Stock investors of the world unite! For the first time in modern China, you outnumber the Communists.
The nation’s $8.1 trillion equity market now has more than 90 million individual investors, according to China Securities Depository and Clearing Co. That compares with 87.8 million Communist Party members at the end of last year, the state-run Xinhua News Agency reported June 29, two days before the 94th anniversary of the party’s founding.
It’s safe to assume this is not what Mao Zedong envisioned when he led the Communists to power in 1949, and it presents tricky challenges for President Xi Jinping. A record number of Chinese citizens flocked to the stock market over the past year as the Shanghai Composite Index doubled. Now, that boom is at risk of turning into a bust after the benchmark tumbled more than 20 percent from its June 12 peak through Monday, leaving many retail investors bruised and undercutting the nation’s already sluggish economy.
“As more people get burned, the government feels more pressure,” said Ronald Wan, chief executive officer of Partners Capital International in Hong Kong. “A disorderly decline will affect stability in the Chinese economy.”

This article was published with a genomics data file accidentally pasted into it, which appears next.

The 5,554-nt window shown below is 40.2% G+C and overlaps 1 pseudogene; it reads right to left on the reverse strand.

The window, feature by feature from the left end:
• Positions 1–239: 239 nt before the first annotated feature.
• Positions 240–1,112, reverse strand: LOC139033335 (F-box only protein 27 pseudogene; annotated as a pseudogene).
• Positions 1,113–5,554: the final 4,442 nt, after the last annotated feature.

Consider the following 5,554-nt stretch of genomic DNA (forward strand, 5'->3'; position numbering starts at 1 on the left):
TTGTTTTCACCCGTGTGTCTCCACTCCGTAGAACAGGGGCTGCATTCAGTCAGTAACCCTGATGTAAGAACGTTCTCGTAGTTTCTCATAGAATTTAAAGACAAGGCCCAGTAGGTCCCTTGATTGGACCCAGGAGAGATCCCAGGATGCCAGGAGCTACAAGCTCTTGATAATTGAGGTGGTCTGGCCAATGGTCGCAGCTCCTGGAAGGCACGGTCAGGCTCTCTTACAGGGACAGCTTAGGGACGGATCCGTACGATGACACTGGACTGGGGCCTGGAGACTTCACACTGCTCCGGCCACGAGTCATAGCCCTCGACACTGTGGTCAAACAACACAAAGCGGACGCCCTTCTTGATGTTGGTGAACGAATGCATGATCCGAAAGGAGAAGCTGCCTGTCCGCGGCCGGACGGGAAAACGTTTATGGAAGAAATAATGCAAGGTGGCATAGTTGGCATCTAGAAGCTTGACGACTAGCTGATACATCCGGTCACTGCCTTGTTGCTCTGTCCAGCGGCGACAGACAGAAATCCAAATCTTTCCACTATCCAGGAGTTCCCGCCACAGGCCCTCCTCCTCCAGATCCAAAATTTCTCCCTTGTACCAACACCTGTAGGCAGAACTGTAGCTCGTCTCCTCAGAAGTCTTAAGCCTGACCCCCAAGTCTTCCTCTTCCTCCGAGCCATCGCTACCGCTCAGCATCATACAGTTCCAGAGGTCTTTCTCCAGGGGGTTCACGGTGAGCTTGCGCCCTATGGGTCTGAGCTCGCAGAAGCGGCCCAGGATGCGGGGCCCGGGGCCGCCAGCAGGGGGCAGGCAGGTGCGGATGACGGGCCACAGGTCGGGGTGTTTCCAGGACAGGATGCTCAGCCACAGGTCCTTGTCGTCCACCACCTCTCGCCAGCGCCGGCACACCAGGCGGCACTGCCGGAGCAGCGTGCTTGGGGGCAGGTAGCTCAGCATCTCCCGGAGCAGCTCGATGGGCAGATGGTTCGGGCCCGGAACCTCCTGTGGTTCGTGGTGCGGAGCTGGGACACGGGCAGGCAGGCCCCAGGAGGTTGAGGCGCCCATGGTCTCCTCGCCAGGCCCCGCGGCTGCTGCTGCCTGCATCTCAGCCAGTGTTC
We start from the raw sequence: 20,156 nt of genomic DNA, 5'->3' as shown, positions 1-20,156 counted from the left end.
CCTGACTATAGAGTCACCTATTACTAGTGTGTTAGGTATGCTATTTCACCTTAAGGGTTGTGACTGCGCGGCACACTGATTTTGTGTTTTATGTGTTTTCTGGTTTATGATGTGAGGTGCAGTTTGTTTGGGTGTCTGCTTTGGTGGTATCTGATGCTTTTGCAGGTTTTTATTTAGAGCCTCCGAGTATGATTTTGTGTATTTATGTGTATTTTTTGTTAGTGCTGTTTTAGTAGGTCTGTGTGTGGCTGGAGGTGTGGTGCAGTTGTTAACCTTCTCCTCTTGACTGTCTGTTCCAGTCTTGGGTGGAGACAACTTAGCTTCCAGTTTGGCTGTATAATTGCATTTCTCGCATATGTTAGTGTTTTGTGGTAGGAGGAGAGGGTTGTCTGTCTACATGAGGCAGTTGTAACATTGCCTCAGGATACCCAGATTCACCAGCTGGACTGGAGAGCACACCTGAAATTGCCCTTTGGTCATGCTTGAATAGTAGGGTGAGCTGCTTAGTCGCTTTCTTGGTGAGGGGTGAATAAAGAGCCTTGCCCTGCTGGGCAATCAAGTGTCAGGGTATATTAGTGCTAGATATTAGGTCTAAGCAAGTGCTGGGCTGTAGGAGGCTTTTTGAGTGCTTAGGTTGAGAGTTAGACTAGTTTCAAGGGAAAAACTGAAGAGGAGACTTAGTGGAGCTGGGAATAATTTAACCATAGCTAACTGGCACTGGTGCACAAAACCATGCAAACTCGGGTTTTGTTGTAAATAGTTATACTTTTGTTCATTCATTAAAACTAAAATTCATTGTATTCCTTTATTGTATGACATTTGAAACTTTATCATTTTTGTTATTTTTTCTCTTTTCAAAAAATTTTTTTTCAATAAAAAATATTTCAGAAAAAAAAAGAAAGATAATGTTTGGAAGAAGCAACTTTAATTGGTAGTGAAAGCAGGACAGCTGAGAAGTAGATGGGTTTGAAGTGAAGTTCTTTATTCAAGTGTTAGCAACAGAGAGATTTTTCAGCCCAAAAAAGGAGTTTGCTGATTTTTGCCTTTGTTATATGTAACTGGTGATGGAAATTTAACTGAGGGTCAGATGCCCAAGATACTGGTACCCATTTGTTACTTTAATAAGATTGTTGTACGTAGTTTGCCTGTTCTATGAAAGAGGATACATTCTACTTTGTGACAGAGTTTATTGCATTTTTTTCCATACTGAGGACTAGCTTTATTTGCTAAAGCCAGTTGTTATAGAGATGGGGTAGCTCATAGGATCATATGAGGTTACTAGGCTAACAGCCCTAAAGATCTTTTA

The Shanghai Composite has been on a roller coaster, taking the new class of stock novices along for the ride. It jumped 5.5 percent Tuesday after earlier falling as much as 5.1 percent in the most volatile trading since 1992 on speculation the government would take steps to stop the rout. About $1.9 trillion in market valuation evaporated over the last two weeks amid concern that a year-long rally accompanied by record borrowing and surging valuations can’t be sustained.
The Shanghai measure dropped 0.4 percent at the midday break on Wednesday.
Policy makers have urged investors to react to the fluctuations with calm while at the same time moving to appease